A group of political officials and representatives is embarking today on a week-long trip to China, where key meetings will be held to address financial goals amid economic turmoil.
Economy Minister Sergio Massa, National Deputy Máximo Kirchner, and Energy Secretary Flavia Royón — along with over a dozen officials from Casa Rosada, Congress, the Central Bank as well as the foreign affairs, energy and finance sectors — will spend the upcoming days in Beijing and Shanghai meeting with Chinese businesspeople, banking leaders, and high-profile politicians.
The trip comes amid a week of political definitions inside the ruling coalition Frente de Todos (FdT), where Massa and Kirchner stood together behind Vice President Cristina Fernández de Kirchner during her speech in Plaza de Mayo on Thursday. Both of them play key roles in Peronism’s political negotiations and Massa is considered a potential presidential candidate.
A spokesperson for the Economy Ministry told the Herald that the official trip will focus on settling cooperation agreements around energy, exports, and potential investments and infrastructure works on Argentine soil. It will also look into strengthening Argentine monetary reserves with BRICS banks.
The acronym BRICS refers to the economic alliance between five countries considered to be rising powers: Brazil, Russia, India, China, and South Africa.
Upon landing in Shanghai on Tuesday, Massa and his working group will meet with representatives from the Gezhouba Group Corporation (CGGC) to discuss the ongoing construction of hydroelectric dams on the Santa Cruz river in the province of the same name.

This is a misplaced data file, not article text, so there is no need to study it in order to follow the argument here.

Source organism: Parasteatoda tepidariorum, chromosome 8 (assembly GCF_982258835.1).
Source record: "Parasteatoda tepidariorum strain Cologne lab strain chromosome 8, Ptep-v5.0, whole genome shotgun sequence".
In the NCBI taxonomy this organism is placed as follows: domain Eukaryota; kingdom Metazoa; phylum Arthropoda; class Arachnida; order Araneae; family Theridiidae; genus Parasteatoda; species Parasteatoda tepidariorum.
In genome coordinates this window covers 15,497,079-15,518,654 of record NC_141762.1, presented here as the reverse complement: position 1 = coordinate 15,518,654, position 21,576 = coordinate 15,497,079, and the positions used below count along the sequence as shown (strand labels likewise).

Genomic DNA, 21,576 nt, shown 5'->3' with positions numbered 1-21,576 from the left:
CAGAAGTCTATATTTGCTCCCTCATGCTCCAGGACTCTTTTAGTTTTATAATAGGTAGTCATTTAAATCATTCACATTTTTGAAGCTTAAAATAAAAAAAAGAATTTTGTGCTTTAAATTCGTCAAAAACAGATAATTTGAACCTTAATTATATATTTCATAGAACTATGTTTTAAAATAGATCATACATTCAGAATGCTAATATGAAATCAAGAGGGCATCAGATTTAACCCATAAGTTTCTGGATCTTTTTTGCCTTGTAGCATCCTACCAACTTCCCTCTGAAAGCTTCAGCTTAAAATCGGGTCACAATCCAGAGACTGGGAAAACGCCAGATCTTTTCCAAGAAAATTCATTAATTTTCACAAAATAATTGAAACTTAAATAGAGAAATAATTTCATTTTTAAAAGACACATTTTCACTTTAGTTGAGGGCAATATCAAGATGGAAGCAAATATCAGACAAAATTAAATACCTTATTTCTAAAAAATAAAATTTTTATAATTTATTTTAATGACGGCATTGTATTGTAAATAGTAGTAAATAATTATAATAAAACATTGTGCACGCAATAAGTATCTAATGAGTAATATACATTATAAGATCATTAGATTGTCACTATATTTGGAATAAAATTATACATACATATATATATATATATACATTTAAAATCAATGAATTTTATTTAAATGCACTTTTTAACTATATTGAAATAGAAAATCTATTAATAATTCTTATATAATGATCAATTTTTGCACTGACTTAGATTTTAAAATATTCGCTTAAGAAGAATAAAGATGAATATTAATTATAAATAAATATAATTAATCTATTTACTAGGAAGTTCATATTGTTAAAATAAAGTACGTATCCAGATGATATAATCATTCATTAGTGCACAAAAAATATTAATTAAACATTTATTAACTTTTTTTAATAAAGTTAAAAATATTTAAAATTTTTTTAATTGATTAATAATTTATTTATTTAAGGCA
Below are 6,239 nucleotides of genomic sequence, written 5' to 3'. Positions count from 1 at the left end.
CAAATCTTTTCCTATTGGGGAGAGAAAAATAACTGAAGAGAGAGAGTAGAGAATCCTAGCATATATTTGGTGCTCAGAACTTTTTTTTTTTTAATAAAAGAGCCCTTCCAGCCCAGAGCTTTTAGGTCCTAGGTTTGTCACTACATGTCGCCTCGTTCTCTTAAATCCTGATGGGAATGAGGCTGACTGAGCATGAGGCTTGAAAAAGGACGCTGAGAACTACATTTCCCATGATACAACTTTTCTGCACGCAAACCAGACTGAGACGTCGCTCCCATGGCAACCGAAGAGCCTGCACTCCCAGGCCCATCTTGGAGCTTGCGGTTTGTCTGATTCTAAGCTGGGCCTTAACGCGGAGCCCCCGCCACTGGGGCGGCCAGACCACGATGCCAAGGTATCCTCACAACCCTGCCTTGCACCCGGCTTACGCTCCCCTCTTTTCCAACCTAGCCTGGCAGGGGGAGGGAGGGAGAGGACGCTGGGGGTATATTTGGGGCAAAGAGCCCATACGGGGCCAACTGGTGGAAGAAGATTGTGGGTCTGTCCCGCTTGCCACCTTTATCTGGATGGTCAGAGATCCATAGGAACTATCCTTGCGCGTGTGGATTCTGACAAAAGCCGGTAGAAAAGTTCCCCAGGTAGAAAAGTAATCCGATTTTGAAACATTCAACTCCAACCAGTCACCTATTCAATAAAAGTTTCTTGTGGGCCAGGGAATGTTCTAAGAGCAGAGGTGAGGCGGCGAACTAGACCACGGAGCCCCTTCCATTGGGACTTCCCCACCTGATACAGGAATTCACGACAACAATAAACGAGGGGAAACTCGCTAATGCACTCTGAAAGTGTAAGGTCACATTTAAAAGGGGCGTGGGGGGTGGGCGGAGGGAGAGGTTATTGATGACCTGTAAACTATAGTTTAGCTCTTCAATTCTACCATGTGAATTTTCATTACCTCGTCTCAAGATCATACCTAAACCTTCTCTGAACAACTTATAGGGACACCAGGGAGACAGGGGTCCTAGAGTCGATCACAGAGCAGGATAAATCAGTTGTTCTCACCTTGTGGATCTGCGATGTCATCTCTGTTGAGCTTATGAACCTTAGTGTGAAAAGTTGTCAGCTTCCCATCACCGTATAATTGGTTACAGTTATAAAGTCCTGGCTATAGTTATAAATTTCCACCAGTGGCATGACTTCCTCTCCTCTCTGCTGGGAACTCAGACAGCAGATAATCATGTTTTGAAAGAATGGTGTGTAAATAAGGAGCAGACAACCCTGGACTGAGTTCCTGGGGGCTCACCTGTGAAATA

Massa and his team will also hold meetings on energy development in Argentina, boosting the electric energy sector, and increasing mining and lithium extraction investments.
On Thursday, Massa will meet with former Brazilian president and New BRICS Bank (NBB) President, Dilma Rousseff.
Rousseff is a key actor in Argentina’s pursuit of joining BRICS. In May, President Lula da Silva promised Argentina’s President Alberto Fernández to intercede on the country’s behalf with the BRICS banks to help bolster Argentina’s monetary reserves.
Massa will also take part in the 8th Annual Meeting of the NBB, which will be held on May 30 and 31.
“Argentina is very committed to the spirit of BRICS,” said Argentine Ambassador in China Sabino Vaca Narvaja, in a press statement.
On the second half of the trip, in Beijing, the Argentine agenda will focus on bilateral cooperation and trading, especially in the energy sector. A spokesperson for Massa told the Herald that Economy Ministry representatives expect to agree on expanding Argentina’s currency swap line with China.
Argentina has free access to some US$5 billion as part of the China currency swap agreement that totals 130 billion yuan (US$18.81 billion). The two countries activated the usable portion in January to help bolster Argentina’s peso. Now, Argentine authorities will seek to expand that amount.
China has been touting international usage of the yuan currency as a rival to the U.S. dollar, gaining a foothold in South America where it is the largest trade partner for many regional economies.
A month ago, the government announced the start of foreign exchange operations in yuan for importing companies in order to relieve Argentina’s ailing international reserves. Argentina needs to rebuild its reserves to cover trade costs and future debt repayments, as well as to meet economic targets under its $44 billion loan program with the International Monetary Fund (IMF), which it is currently trying to revamp.
Argentina’s foreign currency reserves have fallen sharply this year as a major drought battered exports of cash crops corn and soy and the peso weakened, pressured by 109% annual inflation and political uncertainty ahead of elections in October.